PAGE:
It’s Not As Easy As Soderbergh Makes It Look

Is the indie boom coming to an end? It seemed that for a while producers and distributers were trying to get their hands on as many quality indie films as possible, but according to the “Texas is an Indie Film Player” article, it seems like all the fuss has died down and executives are now focusing on more lucrative projects.

Distributors are falling behind by not latching onto the video on demand trend. The article states “film distributors are still following an unoriginal playbook.” Their reluctance to catch up, results in frustration for indie filmmakers, who rely on these distribution companies to get their movie seen and make it profitable.

Even well received films aren’t being purchased at festivals, mainly because they don’t have a well-known cast. This seems like a disappointing reason to not purchase a film. Fresh faces are what Hollywood lives for, so investing in a movie that has a bright new face would seem profitable to a distribution company. Yet, indie Texas films are falling to the wayside.

In class, we’ve discussed how many directors use familiar faces to make their movies more profitable, and while it seems like a cheap tactic, it works. So why aren’t directors like Liford and Poyser doing this? Most likely they cannot afford bigger names…or maybe it’s because they don’t want them. Unfamiliar actors and actresses tend to give movies more “indie cred,” but also lend a more authentic feel to the film. If Zac Efron or even Macaulay Culkin had played the shooters in Elephant, the movie would have a dramatically different feel; the audience wouldn’t have responded the same as they did to the more realistic no-name actors.

elephant3 copy

By playing by the rules, these directors would be giving up their creativity and would succumb to the snares set by Hollywood. It’s understandable that one director would be hesitant to change the title of his movie because it is too far down on the alphabet. So is the problem really the directors, like the article suggests, or is it in the system. It is understandable that directors would be frustrated by distribution companies, but would they rather have their original artful film seen by those dedicated enough, or have a cheap film seen by the masses in the cinemas?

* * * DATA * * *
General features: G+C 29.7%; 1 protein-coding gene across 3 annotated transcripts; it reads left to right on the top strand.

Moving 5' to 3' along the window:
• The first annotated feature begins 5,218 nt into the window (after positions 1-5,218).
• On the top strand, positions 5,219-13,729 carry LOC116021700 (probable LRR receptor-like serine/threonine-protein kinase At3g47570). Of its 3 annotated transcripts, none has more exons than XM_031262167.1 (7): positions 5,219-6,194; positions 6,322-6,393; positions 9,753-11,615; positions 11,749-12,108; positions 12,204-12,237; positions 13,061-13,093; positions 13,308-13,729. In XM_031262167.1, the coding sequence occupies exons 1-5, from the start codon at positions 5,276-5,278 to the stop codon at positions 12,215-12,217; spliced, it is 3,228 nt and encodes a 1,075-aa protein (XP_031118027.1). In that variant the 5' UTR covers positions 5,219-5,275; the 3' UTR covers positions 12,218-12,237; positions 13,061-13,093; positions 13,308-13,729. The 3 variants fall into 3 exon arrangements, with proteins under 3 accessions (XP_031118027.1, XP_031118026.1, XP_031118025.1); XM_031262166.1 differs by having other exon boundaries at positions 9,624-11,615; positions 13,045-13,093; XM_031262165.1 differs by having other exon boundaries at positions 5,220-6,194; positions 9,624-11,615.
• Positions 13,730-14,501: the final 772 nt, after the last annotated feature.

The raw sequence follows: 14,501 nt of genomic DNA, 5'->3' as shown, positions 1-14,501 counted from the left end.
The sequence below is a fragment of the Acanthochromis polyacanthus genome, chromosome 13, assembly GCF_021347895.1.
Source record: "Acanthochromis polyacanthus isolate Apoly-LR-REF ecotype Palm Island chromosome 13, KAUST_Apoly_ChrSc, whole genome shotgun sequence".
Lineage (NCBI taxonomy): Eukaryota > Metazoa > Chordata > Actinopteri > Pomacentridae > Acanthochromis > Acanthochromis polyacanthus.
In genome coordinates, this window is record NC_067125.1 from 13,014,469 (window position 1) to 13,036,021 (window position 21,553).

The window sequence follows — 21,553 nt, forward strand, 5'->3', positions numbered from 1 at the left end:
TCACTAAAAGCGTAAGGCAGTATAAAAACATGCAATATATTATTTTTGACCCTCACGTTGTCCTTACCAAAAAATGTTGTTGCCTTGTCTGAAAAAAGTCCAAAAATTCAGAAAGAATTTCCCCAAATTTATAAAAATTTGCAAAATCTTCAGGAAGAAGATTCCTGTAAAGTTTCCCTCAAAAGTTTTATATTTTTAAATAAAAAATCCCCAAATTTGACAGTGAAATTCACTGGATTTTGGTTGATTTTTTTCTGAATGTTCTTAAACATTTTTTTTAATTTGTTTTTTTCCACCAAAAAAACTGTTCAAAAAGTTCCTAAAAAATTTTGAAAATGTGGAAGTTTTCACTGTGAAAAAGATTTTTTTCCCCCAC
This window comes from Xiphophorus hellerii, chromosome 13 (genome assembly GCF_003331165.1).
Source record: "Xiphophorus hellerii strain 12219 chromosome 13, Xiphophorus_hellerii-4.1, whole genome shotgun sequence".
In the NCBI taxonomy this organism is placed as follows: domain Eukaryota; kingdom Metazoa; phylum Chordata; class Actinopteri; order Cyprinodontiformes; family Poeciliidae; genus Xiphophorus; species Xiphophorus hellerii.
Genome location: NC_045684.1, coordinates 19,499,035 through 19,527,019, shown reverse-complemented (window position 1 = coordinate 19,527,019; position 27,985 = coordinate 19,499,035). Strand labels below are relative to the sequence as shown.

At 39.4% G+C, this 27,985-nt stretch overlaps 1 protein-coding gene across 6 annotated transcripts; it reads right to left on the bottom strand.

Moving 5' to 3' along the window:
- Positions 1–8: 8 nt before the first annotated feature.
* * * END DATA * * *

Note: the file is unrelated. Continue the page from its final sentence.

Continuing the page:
2 thoughts on “It’s Not As Easy As Soderbergh Makes It Look

  1. The article you talked about didn’t really sit well with me either. It was incredibly shocking to find out that indie movies are suffering simply due to lack of star power considering that so many big names seem to come from the Texas talent pool (Patrick Swayze, Dennis Quaid,etc.). Granted they may have gotten their start somewhere else but it’s strange to think that distributor’s knowing the cultural “chops” of Texas are so hesitant to pick up unknown movies with unknown actors. After all, everyone starts out as a nobody.

  2. I agree that besides potentially being impossible to get an actor with credentials, it can also defeat the realism the movie might be trying to achieve. For instance Gus Van Saint could have cast Matt Damon and Ben Affleck as the school shooters in ‘Elephant’ but that would have undermined the entire film because we as an audience know Damon and Affleck are stars, so seeing them in the roles diminishes the effect. It’s an unfortunate cycle for sure, and not one i’m sure there is a sure-fire solution to.

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